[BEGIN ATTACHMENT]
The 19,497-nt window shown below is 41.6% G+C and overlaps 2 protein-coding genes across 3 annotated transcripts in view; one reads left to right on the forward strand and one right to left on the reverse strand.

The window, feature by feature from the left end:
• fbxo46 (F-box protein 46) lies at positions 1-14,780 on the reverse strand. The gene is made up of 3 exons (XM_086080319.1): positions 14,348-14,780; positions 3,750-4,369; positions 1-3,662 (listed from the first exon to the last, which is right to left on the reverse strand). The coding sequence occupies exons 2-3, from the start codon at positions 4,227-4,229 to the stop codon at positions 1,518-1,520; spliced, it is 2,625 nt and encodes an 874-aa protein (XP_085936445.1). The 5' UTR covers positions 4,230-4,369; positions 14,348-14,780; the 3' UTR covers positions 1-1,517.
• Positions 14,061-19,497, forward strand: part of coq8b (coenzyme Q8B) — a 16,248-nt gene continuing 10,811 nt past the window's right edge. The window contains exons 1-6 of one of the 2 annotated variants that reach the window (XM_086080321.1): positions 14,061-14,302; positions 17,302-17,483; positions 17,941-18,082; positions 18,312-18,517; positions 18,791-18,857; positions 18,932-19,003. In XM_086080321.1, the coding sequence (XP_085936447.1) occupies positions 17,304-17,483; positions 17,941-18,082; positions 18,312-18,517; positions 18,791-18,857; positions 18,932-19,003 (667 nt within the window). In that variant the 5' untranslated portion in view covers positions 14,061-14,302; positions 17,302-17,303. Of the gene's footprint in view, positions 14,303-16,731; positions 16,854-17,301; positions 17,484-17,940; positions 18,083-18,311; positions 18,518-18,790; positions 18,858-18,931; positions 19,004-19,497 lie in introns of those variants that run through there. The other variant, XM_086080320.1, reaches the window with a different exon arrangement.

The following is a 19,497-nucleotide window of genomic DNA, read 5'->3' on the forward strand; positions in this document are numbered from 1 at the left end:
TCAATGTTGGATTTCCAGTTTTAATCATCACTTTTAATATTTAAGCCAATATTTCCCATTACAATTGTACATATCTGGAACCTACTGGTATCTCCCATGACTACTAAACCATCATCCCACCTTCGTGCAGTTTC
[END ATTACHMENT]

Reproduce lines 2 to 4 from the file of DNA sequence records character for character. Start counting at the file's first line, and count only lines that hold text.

The window, feature by feature from the left end:
• fbxo46 (F-box protein 46) lies at positions 1-14,780 on the reverse strand. The gene is made up of 3 exons (XM_086080319.1): positions 14,348-14,780; positions 3,750-4,369; positions 1-3,662 (listed from the first exon to the last, which is right to left on the reverse strand). The coding sequence occupies exons 2-3, from the start codon at positions 4,227-4,229 to the stop codon at positions 1,518-1,520; spliced, it is 2,625 nt and encodes an 874-aa protein (XP_085936445.1). The 5' UTR covers positions 4,230-4,369; positions 14,348-14,780; the 3' UTR covers positions 1-1,517.
• Positions 14,061-19,497, forward strand: part of coq8b (coenzyme Q8B) — a 16,248-nt gene continuing 10,811 nt past the window's right edge. The window contains exons 1-6 of one of the 2 annotated variants that reach the window (XM_086080321.1): positions 14,061-14,302; positions 17,302-17,483; positions 17,941-18,082; positions 18,312-18,517; positions 18,791-18,857; positions 18,932-19,003. In XM_086080321.1, the coding sequence (XP_085936447.1) occupies positions 17,304-17,483; positions 17,941-18,082; positions 18,312-18,517; positions 18,791-18,857; positions 18,932-19,003 (667 nt within the window). In that variant the 5' untranslated portion in view covers positions 14,061-14,302; positions 17,302-17,303. Of the gene's footprint in view, positions 14,303-16,731; positions 16,854-17,301; positions 17,484-17,940; positions 18,083-18,311; positions 18,518-18,790; positions 18,858-18,931; positions 19,004-19,497 lie in introns of those variants that run through there. The other variant, XM_086080320.1, reaches the window with a different exon arrangement.